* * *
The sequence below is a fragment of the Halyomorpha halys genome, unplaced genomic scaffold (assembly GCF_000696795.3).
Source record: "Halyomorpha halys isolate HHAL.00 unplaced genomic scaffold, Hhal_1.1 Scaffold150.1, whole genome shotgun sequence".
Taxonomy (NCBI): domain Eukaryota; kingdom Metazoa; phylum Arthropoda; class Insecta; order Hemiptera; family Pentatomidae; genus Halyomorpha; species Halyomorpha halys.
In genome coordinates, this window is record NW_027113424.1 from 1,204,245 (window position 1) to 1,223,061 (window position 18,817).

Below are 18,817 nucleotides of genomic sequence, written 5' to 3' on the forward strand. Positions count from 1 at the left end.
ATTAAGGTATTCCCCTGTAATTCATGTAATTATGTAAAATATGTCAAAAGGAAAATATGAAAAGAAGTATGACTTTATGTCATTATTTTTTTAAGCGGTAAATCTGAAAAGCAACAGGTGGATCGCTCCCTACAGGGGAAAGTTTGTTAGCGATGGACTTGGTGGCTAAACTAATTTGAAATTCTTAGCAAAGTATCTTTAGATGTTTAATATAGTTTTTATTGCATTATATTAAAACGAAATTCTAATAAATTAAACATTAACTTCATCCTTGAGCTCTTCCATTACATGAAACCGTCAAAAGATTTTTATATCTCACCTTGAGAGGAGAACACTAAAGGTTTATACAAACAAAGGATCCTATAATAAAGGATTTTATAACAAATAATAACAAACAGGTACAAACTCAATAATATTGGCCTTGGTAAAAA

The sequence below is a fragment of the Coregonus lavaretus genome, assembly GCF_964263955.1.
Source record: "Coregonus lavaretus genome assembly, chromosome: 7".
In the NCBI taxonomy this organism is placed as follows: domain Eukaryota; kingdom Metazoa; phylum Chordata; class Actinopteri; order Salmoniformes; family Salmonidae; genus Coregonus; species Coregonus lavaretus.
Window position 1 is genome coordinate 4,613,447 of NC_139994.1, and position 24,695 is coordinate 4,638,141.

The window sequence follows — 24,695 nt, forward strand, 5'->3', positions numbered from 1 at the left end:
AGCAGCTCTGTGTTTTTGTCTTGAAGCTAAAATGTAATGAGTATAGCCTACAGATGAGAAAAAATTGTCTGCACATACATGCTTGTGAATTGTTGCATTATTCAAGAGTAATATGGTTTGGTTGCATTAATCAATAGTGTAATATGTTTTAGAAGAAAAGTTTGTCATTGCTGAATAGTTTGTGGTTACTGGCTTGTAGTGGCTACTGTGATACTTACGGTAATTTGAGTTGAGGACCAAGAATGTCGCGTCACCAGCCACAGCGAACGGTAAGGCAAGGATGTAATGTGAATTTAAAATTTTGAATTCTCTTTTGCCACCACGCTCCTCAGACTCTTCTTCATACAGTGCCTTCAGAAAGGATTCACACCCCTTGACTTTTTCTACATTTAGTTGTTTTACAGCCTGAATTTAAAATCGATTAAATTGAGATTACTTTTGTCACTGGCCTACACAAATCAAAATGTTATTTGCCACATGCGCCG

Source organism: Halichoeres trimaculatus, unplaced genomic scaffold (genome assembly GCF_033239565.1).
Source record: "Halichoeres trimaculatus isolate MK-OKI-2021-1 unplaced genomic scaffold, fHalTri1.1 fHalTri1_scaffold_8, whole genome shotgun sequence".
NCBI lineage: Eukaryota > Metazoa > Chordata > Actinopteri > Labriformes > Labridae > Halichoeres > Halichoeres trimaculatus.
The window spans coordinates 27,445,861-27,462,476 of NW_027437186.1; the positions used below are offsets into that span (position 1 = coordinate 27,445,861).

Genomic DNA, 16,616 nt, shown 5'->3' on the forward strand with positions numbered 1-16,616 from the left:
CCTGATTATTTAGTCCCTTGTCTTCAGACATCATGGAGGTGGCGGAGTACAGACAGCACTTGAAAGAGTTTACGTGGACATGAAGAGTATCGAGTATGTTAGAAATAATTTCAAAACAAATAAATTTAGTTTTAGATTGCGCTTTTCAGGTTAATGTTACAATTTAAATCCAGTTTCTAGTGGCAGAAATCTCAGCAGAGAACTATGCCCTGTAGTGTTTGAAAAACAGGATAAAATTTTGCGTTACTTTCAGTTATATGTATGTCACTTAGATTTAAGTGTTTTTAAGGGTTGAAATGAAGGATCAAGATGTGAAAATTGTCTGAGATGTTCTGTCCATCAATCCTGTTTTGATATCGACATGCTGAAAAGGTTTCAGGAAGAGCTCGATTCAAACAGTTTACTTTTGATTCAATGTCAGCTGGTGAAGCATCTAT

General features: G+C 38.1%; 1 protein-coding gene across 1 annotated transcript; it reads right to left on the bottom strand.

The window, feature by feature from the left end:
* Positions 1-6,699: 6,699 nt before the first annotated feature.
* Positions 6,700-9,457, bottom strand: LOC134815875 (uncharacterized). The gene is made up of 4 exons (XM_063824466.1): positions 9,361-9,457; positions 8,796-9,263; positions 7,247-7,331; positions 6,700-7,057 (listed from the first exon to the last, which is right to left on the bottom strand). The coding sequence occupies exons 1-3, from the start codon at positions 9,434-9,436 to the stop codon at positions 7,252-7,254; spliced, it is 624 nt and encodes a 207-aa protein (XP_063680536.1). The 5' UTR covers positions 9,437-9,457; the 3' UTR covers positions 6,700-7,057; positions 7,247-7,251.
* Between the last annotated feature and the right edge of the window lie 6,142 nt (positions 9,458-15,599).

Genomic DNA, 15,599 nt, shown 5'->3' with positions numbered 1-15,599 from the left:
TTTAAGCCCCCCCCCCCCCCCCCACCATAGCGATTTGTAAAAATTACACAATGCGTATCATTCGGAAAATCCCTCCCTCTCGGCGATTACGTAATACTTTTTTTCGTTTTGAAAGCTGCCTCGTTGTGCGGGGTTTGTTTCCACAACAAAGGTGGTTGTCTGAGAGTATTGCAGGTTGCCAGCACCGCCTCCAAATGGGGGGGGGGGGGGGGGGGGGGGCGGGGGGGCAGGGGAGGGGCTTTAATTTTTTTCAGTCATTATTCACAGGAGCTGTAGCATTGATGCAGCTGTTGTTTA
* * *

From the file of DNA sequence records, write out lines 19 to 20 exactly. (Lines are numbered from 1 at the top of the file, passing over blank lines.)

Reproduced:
General features: G+C 38.1%; 1 protein-coding gene across 1 annotated transcript; it reads right to left on the bottom strand.

The window, feature by feature from the left end: